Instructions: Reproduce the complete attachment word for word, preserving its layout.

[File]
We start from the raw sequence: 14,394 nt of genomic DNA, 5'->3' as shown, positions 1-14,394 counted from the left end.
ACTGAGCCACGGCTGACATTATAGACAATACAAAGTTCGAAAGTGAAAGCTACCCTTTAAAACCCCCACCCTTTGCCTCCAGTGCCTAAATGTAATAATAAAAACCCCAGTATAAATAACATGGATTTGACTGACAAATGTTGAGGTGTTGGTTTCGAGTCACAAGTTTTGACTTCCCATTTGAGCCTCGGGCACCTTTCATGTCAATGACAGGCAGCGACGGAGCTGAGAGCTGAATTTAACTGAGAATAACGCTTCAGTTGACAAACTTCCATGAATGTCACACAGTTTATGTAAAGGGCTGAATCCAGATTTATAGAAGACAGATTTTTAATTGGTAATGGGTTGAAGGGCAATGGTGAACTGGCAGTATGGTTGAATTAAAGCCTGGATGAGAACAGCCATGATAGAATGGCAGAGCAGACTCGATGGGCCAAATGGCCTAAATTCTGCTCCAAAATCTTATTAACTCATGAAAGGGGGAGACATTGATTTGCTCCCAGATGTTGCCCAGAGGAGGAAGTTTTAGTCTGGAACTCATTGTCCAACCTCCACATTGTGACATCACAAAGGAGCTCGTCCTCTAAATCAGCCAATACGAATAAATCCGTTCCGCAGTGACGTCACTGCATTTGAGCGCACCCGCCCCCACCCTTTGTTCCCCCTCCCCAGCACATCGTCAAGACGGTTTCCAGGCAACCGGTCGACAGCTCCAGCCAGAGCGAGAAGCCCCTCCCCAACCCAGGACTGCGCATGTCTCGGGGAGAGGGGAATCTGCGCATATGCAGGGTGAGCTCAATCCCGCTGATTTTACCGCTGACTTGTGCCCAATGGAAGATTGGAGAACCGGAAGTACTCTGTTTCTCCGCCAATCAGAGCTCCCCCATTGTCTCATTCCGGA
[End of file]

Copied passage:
We start from the raw sequence: 14,394 nt of genomic DNA, 5'->3' as shown, positions 1-14,394 counted from the left end.
ACTGAGCCACGGCTGACATTATAGACAATACAAAGTTCGAAAGTGAAAGCTACCCTTTAAAACCCCCACCCTTTGCCTCCAGTGCCTAAATGTAATAATAAAAACCCCAGTATAAATAACATGGATTTGACTGACAAATGTTGAGGTGTTGGTTTCGAGTCACAAGTTTTGACTTCCCATTTGAGCCTCGGGCACCTTTCATGTCAATGACAGGCAGCGACGGAGCTGAGAGCTGAATTTAACTGAGAATAACGCTTCAGTTGACAAACTTCCATGAATGTCACACAGTTTATGTAAAGGGCTGAATCCAGATTTATAGAAGACAGATTTTTAATTGGTAATGGGTTGAAGGGCAATGGTGAACTGGCAGTATGGTTGAATTAAAGCCTGGATGAGAACAGCCATGATAGAATGGCAGAGCAGACTCGATGGGCCAAATGGCCTAAATTCTGCTCCAAAATCTTATTAACTCATGAAAGGGGGAGACATTGATTTGCTCCCAGATGTTGCCCAGAGGAGGAAGTTTTAGTCTGGAACTCATTGTCCAACCTCCACATTGTGACATCACAAAGGAGCTCGTCCTCTAAATCAGCCAATACGAATAAATCCGTTCCGCAGTGACGTCACTGCATTTGAGCGCACCCGCCCCCACCCTTTGTTCCCCCTCCCCAGCACATCGTCAAGACGGTTTCCAGGCAACCGGTCGACAGCTCCAGCCAGAGCGAGAAGCCCCTCCCCAACCCAGGACTGCGCATGTCTCGGGGAGAGGGGAATCTGCGCATATGCAGGGTGAGCTCAATCCCGCTGATTTTACCGCTGACTTGTGCCCAATGGAAGATTGGAGAACCGGAAGTACTCTGTTTCTCCGCCAATCAGAGCTCCCCCATTGTCTCATTCCGGA